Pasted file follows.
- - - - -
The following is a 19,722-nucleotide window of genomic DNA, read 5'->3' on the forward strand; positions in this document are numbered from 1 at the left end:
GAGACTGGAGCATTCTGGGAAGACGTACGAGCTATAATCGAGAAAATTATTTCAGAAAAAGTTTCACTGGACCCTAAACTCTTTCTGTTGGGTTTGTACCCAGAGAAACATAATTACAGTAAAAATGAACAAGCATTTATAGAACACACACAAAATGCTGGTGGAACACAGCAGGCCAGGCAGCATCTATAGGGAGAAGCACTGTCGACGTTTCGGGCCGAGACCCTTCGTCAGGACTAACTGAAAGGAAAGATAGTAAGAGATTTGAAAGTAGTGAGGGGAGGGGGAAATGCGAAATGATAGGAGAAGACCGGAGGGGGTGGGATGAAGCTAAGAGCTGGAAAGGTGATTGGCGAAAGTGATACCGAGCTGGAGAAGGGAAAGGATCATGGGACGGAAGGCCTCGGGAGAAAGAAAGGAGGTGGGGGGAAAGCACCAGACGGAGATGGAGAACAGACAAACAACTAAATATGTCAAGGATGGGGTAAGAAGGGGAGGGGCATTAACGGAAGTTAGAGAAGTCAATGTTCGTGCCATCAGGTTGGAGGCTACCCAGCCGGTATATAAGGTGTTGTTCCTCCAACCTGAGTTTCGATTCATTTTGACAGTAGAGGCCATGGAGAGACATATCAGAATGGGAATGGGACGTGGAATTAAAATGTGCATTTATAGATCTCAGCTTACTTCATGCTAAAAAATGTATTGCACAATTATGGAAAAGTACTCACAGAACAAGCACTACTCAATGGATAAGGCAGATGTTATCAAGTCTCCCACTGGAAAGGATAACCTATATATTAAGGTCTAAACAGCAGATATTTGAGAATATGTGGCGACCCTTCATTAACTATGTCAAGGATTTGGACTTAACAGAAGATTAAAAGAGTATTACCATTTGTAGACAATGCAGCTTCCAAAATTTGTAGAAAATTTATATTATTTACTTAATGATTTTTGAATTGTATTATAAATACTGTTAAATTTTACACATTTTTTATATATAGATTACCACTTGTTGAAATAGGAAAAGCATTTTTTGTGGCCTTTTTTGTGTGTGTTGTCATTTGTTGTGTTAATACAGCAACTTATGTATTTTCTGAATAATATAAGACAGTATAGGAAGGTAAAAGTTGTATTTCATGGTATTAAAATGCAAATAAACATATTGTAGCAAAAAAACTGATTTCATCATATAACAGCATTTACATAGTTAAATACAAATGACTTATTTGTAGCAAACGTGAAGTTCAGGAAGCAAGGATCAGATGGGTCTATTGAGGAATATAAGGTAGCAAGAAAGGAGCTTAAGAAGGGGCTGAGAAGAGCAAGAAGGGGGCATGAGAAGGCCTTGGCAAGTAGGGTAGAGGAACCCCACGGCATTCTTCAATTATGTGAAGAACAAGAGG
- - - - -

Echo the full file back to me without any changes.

The following is a 19,722-nucleotide window of genomic DNA, read 5'->3' on the forward strand; positions in this document are numbered from 1 at the left end:
GAGACTGGAGCATTCTGGGAAGACGTACGAGCTATAATCGAGAAAATTATTTCAGAAAAAGTTTCACTGGACCCTAAACTCTTTCTGTTGGGTTTGTACCCAGAGAAACATAATTACAGTAAAAATGAACAAGCATTTATAGAACACACACAAAATGCTGGTGGAACACAGCAGGCCAGGCAGCATCTATAGGGAGAAGCACTGTCGACGTTTCGGGCCGAGACCCTTCGTCAGGACTAACTGAAAGGAAAGATAGTAAGAGATTTGAAAGTAGTGAGGGGAGGGGGAAATGCGAAATGATAGGAGAAGACCGGAGGGGGTGGGATGAAGCTAAGAGCTGGAAAGGTGATTGGCGAAAGTGATACCGAGCTGGAGAAGGGAAAGGATCATGGGACGGAAGGCCTCGGGAGAAAGAAAGGAGGTGGGGGGAAAGCACCAGACGGAGATGGAGAACAGACAAACAACTAAATATGTCAAGGATGGGGTAAGAAGGGGAGGGGCATTAACGGAAGTTAGAGAAGTCAATGTTCGTGCCATCAGGTTGGAGGCTACCCAGCCGGTATATAAGGTGTTGTTCCTCCAACCTGAGTTTCGATTCATTTTGACAGTAGAGGCCATGGAGAGACATATCAGAATGGGAATGGGACGTGGAATTAAAATGTGCATTTATAGATCTCAGCTTACTTCATGCTAAAAAATGTATTGCACAATTATGGAAAAGTACTCACAGAACAAGCACTACTCAATGGATAAGGCAGATGTTATCAAGTCTCCCACTGGAAAGGATAACCTATATATTAAGGTCTAAACAGCAGATATTTGAGAATATGTGGCGACCCTTCATTAACTATGTCAAGGATTTGGACTTAACAGAAGATTAAAAGAGTATTACCATTTGTAGACAATGCAGCTTCCAAAATTTGTAGAAAATTTATATTATTTACTTAATGATTTTTGAATTGTATTATAAATACTGTTAAATTTTACACATTTTTTATATATAGATTACCACTTGTTGAAATAGGAAAAGCATTTTTTGTGGCCTTTTTTGTGTGTGTTGTCATTTGTTGTGTTAATACAGCAACTTATGTATTTTCTGAATAATATAAGACAGTATAGGAAGGTAAAAGTTGTATTTCATGGTATTAAAATGCAAATAAACATATTGTAGCAAAAAAACTGATTTCATCATATAACAGCATTTACATAGTTAAATACAAATGACTTATTTGTAGCAAACGTGAAGTTCAGGAAGCAAGGATCAGATGGGTCTATTGAGGAATATAAGGTAGCAAGAAAGGAGCTTAAGAAGGGGCTGAGAAGAGCAAGAAGGGGGCATGAGAAGGCCTTGGCAAGTAGGGTAGAGGAACCCCACGGCATTCTTCAATTATGTGAAGAACAAGAGG